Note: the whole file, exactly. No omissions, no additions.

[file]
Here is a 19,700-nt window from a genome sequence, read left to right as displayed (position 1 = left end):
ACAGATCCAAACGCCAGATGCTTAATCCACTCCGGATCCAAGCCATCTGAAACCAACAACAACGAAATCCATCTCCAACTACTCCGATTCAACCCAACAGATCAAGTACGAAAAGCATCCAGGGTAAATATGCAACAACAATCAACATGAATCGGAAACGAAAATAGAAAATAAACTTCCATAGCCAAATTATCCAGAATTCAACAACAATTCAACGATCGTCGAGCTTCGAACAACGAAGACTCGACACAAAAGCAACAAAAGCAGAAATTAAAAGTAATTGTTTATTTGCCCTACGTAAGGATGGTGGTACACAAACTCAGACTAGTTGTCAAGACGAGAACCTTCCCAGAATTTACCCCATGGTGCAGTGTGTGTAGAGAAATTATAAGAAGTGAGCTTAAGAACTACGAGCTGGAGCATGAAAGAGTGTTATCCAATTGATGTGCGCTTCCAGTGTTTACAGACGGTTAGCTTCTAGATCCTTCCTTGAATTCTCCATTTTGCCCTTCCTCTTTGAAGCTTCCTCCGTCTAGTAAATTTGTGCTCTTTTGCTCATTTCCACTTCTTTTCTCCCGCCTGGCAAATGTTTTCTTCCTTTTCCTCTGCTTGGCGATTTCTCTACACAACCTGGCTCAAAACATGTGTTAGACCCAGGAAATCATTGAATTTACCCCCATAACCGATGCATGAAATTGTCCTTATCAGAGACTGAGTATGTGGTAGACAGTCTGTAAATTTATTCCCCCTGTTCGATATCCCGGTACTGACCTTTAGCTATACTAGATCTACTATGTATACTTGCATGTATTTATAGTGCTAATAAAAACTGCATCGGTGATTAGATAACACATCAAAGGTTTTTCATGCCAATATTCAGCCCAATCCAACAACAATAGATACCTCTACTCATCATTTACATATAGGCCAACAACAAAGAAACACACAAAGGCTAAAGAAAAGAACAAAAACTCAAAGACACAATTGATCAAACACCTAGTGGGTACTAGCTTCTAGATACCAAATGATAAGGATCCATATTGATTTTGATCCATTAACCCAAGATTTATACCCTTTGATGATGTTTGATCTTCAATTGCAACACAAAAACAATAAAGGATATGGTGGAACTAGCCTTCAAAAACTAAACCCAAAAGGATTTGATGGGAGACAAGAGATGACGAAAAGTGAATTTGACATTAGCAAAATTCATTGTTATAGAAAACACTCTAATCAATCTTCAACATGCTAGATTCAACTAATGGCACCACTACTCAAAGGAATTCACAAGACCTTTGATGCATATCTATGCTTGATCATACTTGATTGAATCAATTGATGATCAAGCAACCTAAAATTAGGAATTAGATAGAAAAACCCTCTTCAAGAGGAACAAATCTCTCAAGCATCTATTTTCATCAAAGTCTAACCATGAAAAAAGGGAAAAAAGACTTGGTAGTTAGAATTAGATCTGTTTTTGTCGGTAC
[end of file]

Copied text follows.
Here is a 19,700-nt window from a genome sequence, read left to right as displayed (position 1 = left end):
ACAGATCCAAACGCCAGATGCTTAATCCACTCCGGATCCAAGCCATCTGAAACCAACAACAACGAAATCCATCTCCAACTACTCCGATTCAACCCAACAGATCAAGTACGAAAAGCATCCAGGGTAAATATGCAACAACAATCAACATGAATCGGAAACGAAAATAGAAAATAAACTTCCATAGCCAAATTATCCAGAATTCAACAACAATTCAACGATCGTCGAGCTTCGAACAACGAAGACTCGACACAAAAGCAACAAAAGCAGAAATTAAAAGTAATTGTTTATTTGCCCTACGTAAGGATGGTGGTACACAAACTCAGACTAGTTGTCAAGACGAGAACCTTCCCAGAATTTACCCCATGGTGCAGTGTGTGTAGAGAAATTATAAGAAGTGAGCTTAAGAACTACGAGCTGGAGCATGAAAGAGTGTTATCCAATTGATGTGCGCTTCCAGTGTTTACAGACGGTTAGCTTCTAGATCCTTCCTTGAATTCTCCATTTTGCCCTTCCTCTTTGAAGCTTCCTCCGTCTAGTAAATTTGTGCTCTTTTGCTCATTTCCACTTCTTTTCTCCCGCCTGGCAAATGTTTTCTTCCTTTTCCTCTGCTTGGCGATTTCTCTACACAACCTGGCTCAAAACATGTGTTAGACCCAGGAAATCATTGAATTTACCCCCATAACCGATGCATGAAATTGTCCTTATCAGAGACTGAGTATGTGGTAGACAGTCTGTAAATTTATTCCCCCTGTTCGATATCCCGGTACTGACCTTTAGCTATACTAGATCTACTATGTATACTTGCATGTATTTATAGTGCTAATAAAAACTGCATCGGTGATTAGATAACACATCAAAGGTTTTTCATGCCAATATTCAGCCCAATCCAACAACAATAGATACCTCTACTCATCATTTACATATAGGCCAACAACAAAGAAACACACAAAGGCTAAAGAAAAGAACAAAAACTCAAAGACACAATTGATCAAACACCTAGTGGGTACTAGCTTCTAGATACCAAATGATAAGGATCCATATTGATTTTGATCCATTAACCCAAGATTTATACCCTTTGATGATGTTTGATCTTCAATTGCAACACAAAAACAATAAAGGATATGGTGGAACTAGCCTTCAAAAACTAAACCCAAAAGGATTTGATGGGAGACAAGAGATGACGAAAAGTGAATTTGACATTAGCAAAATTCATTGTTATAGAAAACACTCTAATCAATCTTCAACATGCTAGATTCAACTAATGGCACCACTACTCAAAGGAATTCACAAGACCTTTGATGCATATCTATGCTTGATCATACTTGATTGAATCAATTGATGATCAAGCAACCTAAAATTAGGAATTAGATAGAAAAACCCTCTTCAAGAGGAACAAATCTCTCAAGCATCTATTTTCATCAAAGTCTAACCATGAAAAAAGGGAAAAAAGACTTGGTAGTTAGAATTAGATCTGTTTTTGTCGGTAC